German athletes achieve things that serve as a source of inspiration. If a Bundeswehr veteran is asked by his children if he defended the country, all he can say is that he was actually always on the aggressive side, in pointless wars like the Second Gulf War and Afghanistan, against countries that did nothing against Germany or the military alliance Germany belonged to. Quite a good reason for a big yearly celebration, isn't it?

For your information, it is more probable to die as a German driver than as a German soldier. But you would not support a Drivers' Day, do you?
18:51 April 4, 2012 by jmclewis
Comment removed by The Local for breach of our terms.
09:38 April 5, 2012 by raandy
WA ,Nice comment .

the argument that germany should put more money in to improve Social Security instead of a ay of recognition for the military.

Why not do both?
10:45 April 5, 2012 by prussian grenadier
Throughout history, Germany's sons have fought valiantly, suffered and died like the soldier's of any other nation. They did not ask if the politics of the time was right or wrong, they just answered their nation's call. Whether it was 1813, 1870, 1914, 1945 or 2012, they did their job, and their sacrifice was no less honorable than any other solider from any other nation. They most certainly deserve to be remembered, and to be honored as any solider does.
16:40 April 5, 2012 by kangaruh
After suspending conscription in a witless, planless rush (thank you Guttenberg, wherever you may be), the Bundeswehr is having trouble attracting volunteers. I'd suggest that now some marketing consultant has recommended inaugurating a "Veterans' Day" to increase the Bundeswehr's attraction for impressionable 20 year olds. Everybody loves a good Fackel... And you all think it's about honouring soldiers? It's just an advertising ploy for a branch of the civil service. If it is introduced, it will be comprehensively ignored.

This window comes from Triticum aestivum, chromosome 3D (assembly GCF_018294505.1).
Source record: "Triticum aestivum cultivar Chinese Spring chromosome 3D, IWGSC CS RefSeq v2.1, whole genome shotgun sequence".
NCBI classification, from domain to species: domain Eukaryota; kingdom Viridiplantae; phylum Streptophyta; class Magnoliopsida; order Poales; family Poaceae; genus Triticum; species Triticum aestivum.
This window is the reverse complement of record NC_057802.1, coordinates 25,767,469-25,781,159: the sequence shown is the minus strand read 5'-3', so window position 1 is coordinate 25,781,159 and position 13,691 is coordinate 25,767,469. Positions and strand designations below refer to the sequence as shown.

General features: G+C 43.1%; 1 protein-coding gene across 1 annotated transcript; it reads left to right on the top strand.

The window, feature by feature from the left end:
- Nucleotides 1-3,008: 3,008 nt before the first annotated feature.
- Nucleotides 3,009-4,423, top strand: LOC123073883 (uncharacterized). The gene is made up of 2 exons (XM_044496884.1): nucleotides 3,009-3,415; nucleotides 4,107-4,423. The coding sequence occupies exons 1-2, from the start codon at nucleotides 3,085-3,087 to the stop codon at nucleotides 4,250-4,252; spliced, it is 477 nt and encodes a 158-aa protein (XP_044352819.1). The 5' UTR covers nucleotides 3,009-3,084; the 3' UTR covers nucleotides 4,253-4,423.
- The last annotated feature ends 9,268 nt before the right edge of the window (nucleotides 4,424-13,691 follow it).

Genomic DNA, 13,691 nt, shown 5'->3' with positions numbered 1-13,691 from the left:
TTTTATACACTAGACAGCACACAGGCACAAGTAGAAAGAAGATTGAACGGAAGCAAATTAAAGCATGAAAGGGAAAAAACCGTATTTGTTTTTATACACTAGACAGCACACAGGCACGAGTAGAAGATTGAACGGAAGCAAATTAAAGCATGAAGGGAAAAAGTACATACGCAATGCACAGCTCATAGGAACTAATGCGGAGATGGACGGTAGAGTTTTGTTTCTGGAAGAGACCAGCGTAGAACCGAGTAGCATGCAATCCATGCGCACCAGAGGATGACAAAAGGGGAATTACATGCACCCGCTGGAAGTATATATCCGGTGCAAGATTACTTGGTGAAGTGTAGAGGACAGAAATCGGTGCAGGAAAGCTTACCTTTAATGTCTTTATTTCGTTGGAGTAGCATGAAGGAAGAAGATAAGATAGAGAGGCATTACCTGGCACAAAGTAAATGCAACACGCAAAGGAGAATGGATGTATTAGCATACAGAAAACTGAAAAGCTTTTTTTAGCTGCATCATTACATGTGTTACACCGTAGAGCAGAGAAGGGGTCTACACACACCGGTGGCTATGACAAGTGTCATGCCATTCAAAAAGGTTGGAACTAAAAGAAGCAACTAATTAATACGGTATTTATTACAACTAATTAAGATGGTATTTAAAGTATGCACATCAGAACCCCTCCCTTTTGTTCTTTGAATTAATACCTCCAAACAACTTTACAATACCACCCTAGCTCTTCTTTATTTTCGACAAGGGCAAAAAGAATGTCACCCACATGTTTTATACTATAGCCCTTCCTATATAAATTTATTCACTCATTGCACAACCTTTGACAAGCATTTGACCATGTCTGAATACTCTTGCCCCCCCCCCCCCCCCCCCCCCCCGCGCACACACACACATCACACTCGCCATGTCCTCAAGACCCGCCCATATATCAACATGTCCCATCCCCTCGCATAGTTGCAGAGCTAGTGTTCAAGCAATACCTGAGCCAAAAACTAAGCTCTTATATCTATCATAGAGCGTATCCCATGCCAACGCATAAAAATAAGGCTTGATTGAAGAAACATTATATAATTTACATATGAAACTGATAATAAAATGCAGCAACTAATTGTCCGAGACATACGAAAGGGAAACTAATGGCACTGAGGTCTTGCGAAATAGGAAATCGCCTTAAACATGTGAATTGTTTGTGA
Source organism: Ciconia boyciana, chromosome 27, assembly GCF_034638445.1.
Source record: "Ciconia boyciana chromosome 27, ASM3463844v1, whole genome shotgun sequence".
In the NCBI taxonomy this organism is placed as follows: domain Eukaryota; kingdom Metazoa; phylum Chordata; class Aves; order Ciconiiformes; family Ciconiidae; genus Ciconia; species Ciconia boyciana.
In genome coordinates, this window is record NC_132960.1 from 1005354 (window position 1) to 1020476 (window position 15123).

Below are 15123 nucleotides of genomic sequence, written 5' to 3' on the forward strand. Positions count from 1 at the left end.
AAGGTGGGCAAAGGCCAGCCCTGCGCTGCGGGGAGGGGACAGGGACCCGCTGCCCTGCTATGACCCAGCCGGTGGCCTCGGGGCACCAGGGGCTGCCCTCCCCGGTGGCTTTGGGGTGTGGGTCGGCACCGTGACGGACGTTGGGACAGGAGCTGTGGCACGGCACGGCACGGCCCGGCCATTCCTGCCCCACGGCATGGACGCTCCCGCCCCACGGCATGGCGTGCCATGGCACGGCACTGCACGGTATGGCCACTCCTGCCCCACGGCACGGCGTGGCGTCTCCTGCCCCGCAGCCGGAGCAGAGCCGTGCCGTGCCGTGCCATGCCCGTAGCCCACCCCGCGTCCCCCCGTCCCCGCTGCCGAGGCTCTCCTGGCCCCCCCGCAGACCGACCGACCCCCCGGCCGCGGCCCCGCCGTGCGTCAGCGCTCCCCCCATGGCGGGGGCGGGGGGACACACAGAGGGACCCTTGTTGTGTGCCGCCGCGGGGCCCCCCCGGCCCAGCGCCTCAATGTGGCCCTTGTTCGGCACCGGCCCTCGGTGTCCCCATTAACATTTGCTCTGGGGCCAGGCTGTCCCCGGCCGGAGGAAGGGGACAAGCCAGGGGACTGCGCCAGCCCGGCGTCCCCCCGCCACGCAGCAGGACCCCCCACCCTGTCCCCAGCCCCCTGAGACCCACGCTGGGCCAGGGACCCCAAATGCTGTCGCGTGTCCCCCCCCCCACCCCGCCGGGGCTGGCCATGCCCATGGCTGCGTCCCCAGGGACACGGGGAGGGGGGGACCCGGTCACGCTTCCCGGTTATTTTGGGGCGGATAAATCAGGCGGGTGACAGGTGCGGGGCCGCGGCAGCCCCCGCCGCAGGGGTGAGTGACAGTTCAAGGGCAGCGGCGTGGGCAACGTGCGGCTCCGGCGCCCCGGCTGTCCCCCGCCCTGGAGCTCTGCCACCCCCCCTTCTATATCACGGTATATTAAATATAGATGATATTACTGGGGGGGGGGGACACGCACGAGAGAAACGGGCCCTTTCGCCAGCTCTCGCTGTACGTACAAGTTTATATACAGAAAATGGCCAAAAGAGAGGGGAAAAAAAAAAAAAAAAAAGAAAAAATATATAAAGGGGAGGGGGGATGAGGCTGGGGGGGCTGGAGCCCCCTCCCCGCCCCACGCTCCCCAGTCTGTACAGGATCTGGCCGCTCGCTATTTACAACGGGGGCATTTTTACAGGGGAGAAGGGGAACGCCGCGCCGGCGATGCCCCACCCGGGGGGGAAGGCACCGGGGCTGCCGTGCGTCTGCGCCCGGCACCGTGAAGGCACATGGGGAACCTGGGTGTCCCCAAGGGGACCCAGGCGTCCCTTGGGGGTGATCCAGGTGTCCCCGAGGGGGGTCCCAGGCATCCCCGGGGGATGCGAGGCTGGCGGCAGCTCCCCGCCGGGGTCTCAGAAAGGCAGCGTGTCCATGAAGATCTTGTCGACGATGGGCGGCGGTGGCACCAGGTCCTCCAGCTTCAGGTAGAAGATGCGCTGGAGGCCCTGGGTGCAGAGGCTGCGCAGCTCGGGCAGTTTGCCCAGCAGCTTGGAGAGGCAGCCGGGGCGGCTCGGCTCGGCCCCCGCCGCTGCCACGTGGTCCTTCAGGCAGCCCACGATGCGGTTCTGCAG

21:37 April 5, 2012 by AJS
Long overdue!

Soldiers of any army who fight honorably deserve such recognition.
22:49 April 5, 2012 by Karlischnarli
Any soldier willing or forced to die for his or her country, even if the country loses the war should be appreciated, respected, and celebrated
06:37 April 6, 2012 by volvoman9
@ Chango Mutney. Well I must say everything about your rant simply screams Pommy. I was at school with your ilk. Sad little blokes still insisting that in fact it was the was the Brits that single-handedly brought Hitler to his knees. The rest of the world especially those Yanks, were simply in the way. I suppose you slept through most of your history lesson about the golden years of the Empire and the means by which it created the vaunted Commonwealth. Not a pretty tale as I recall. A nation bent on world domination and the demise of so many more primitive defenseless cultures. Hmmm. Come to think of it this theme sounds familiar. All it lacked was a villain of stature. Of course Palmerston does come to mind.

Even more prevalent with your mindset is the curious habit of habitually allying with the very country that you choose to vilify in so many of their ill fated excursions of late. What's up with that then Laddie Buck?
16:11 April 11, 2012 by Harry Grouse
The German soldier served his country and gave his life for future generations. So yes they deserve a day to be honoured